Get A Salt Cellar, Become A Better Cook

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For experienced chefs and novice cooks alike, seasoning by hand is objectively better than reaching for a salt shaker full of caked iodized table salt that’s been sitting on the counter since the early aughts. Take it from cookbook author Cal Peternell, who is adamant when he says, “Using a salt shaker is a mistake.”

To eliminate any over- or underseasoned cooking mishaps, you need a trusty salt cellar by your side. Reaching into a salt cellar and tangibly feeling how much salt you’re grabbing is not only more reliable (every shaker shakes different!), but also hones your skills as a cook. 

Over time you’ll gain a more intuitive sense of how to season your food to your own liking—two pinches of salt in three beaten eggs, a palmful in a pot of water for pasta, just a touch in the rice. (And not to reference a certain January 2017 meme, but there is something fun and dramatic about finishing up a meal with a flourish of the flaky stuff.)

Creative Co-op Salt Glass

There’s no need to make a fancy splurgeeither. Any vessel you can reach all five fingers into counts as a salt cellar in our book: A favorite short coffee mug, a 9th pan, a small shallow bowl, even a pint deli container would do the trick. 

As for a lid, that’s entirely up to you. You don’t necessarily need one, but it can be helpful in keeping out moisture (which can cause clumping) and preventing spills. Salt boxes often come with hinged lids that can be propped open when you’re actively cooking and closed for safekeeping all other times.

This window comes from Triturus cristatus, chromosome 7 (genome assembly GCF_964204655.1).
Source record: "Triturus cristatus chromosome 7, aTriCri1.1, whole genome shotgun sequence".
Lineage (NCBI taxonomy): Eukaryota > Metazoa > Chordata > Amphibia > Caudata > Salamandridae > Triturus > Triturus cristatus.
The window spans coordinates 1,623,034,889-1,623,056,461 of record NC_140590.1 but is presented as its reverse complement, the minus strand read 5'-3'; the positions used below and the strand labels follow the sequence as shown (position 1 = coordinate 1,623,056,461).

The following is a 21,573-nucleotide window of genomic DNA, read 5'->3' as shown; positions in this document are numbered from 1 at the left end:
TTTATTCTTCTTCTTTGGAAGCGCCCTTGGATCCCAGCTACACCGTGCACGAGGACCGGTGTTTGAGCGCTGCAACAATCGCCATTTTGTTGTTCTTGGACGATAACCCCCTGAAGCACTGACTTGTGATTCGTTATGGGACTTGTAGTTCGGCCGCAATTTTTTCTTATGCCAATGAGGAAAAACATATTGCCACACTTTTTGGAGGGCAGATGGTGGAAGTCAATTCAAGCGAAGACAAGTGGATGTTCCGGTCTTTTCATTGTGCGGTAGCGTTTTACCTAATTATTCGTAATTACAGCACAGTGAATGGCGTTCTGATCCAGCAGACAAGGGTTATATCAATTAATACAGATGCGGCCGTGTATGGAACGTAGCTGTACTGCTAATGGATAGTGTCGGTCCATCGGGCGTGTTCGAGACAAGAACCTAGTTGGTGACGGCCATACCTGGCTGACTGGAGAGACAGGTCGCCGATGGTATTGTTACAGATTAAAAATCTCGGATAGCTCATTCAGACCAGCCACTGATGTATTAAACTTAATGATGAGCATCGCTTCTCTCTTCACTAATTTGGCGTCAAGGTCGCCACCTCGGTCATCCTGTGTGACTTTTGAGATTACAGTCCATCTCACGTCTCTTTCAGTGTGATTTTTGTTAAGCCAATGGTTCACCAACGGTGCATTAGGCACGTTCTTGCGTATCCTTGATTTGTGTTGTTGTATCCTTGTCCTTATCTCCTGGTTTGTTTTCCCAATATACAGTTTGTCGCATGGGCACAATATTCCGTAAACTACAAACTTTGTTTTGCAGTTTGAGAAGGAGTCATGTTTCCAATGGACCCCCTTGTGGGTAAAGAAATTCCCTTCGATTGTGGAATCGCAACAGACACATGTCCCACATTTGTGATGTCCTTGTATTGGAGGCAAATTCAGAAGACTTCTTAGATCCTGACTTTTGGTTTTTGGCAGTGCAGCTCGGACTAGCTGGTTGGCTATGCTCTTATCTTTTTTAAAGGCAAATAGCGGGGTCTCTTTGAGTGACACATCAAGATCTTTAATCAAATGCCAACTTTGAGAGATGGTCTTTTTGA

Keep your salt dish next to your stove. With salt readily accessible, you’re more likely to season as you go. Senior cooking editor Sarah Jampel advocates for two cellars: one by your side in the kitchen when you’re cooking and one at the dinner table. (If you’re looking for one that can solicit a compliment, we’re fans of this adorable Pottery Salt Pig from JQ Dickinson Appalachian Mercantile.)

As for what salt you should be stocking your salt cellar with, we strongly recommend coarse salt, whether it’s kosher or sea. Fine granules are tricky to grasp and likely stick to your fingers or make a mess.

As one of the most frequently used ingredients in your kitchen, salt deserves to be in its own cozy home within easy reach, not relegated to an unceremonious corner in a shaker. Stock up on some quality salt, a nifty salt cellar, and get seasoning.

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